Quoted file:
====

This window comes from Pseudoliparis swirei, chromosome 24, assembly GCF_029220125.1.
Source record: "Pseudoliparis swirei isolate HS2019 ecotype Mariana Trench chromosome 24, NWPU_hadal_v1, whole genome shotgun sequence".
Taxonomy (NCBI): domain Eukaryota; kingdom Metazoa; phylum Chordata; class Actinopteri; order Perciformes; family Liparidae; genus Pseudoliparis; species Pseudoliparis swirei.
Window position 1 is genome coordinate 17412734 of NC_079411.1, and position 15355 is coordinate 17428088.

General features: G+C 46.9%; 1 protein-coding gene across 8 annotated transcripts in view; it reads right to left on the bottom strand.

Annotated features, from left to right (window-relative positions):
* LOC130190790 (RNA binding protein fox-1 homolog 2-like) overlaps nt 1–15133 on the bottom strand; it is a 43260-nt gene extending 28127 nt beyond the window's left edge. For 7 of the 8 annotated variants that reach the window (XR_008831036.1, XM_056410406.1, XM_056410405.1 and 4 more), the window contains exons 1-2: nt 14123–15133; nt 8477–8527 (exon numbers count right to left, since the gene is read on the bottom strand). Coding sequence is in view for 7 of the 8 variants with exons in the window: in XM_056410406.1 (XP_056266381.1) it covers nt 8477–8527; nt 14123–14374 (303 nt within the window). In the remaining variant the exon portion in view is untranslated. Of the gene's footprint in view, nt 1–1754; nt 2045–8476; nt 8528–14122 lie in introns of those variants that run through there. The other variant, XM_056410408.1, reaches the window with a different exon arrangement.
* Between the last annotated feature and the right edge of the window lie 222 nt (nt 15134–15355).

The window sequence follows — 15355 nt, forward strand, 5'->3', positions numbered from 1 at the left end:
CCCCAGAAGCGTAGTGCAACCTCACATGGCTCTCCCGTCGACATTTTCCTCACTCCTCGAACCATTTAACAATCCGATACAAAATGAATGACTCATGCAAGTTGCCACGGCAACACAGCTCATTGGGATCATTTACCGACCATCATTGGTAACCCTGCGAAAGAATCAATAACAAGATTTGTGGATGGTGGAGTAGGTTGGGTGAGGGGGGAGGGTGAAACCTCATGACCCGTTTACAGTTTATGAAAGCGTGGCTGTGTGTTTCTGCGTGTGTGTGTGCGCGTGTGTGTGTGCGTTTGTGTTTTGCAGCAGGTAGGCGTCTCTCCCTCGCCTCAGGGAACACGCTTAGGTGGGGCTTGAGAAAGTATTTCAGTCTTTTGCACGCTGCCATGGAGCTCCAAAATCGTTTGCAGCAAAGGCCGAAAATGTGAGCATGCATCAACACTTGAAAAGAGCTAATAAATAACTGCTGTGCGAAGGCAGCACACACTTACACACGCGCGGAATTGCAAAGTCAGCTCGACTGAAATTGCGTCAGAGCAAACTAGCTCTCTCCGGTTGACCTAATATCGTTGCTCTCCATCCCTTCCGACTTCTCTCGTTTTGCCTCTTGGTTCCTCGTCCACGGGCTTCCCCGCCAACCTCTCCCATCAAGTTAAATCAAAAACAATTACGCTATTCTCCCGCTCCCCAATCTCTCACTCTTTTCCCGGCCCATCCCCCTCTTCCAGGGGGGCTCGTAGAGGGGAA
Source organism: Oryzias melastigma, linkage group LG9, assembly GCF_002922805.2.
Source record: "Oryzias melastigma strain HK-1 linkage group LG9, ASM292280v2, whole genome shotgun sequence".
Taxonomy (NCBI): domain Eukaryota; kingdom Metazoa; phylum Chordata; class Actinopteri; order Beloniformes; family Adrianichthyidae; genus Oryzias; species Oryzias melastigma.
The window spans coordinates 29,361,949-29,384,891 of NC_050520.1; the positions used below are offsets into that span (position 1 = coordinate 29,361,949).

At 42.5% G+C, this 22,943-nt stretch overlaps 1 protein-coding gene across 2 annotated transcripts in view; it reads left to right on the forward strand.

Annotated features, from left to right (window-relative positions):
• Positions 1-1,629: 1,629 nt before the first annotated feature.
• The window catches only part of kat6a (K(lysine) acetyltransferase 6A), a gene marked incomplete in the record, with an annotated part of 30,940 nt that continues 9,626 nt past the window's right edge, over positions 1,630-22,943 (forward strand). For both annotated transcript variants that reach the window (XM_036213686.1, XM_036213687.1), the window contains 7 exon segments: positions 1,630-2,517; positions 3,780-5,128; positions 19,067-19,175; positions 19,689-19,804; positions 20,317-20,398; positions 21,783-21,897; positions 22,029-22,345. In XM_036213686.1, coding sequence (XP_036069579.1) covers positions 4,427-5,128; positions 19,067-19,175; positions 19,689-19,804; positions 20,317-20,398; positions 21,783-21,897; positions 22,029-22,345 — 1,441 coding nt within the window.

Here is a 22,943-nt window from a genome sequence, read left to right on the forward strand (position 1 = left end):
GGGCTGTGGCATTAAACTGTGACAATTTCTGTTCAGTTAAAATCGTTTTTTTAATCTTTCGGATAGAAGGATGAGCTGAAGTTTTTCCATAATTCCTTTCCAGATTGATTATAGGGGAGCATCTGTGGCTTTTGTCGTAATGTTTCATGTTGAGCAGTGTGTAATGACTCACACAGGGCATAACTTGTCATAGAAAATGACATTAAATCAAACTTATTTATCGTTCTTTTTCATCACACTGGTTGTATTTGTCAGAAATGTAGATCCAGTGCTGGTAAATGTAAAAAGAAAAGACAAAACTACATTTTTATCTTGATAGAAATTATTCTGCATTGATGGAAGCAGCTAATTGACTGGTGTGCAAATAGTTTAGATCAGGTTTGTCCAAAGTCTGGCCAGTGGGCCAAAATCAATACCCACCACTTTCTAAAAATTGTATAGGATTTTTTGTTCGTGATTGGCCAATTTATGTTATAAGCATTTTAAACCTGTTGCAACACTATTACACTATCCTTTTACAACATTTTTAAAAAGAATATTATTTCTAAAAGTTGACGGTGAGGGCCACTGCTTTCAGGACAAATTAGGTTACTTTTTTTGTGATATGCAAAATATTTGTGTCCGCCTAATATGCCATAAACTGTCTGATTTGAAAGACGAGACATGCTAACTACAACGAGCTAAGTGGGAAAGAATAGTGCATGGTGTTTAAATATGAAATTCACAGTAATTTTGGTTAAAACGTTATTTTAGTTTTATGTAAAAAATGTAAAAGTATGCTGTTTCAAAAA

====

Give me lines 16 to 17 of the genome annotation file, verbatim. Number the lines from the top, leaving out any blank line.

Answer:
Annotated features, from left to right (window-relative positions):
• Positions 1-1,629: 1,629 nt before the first annotated feature.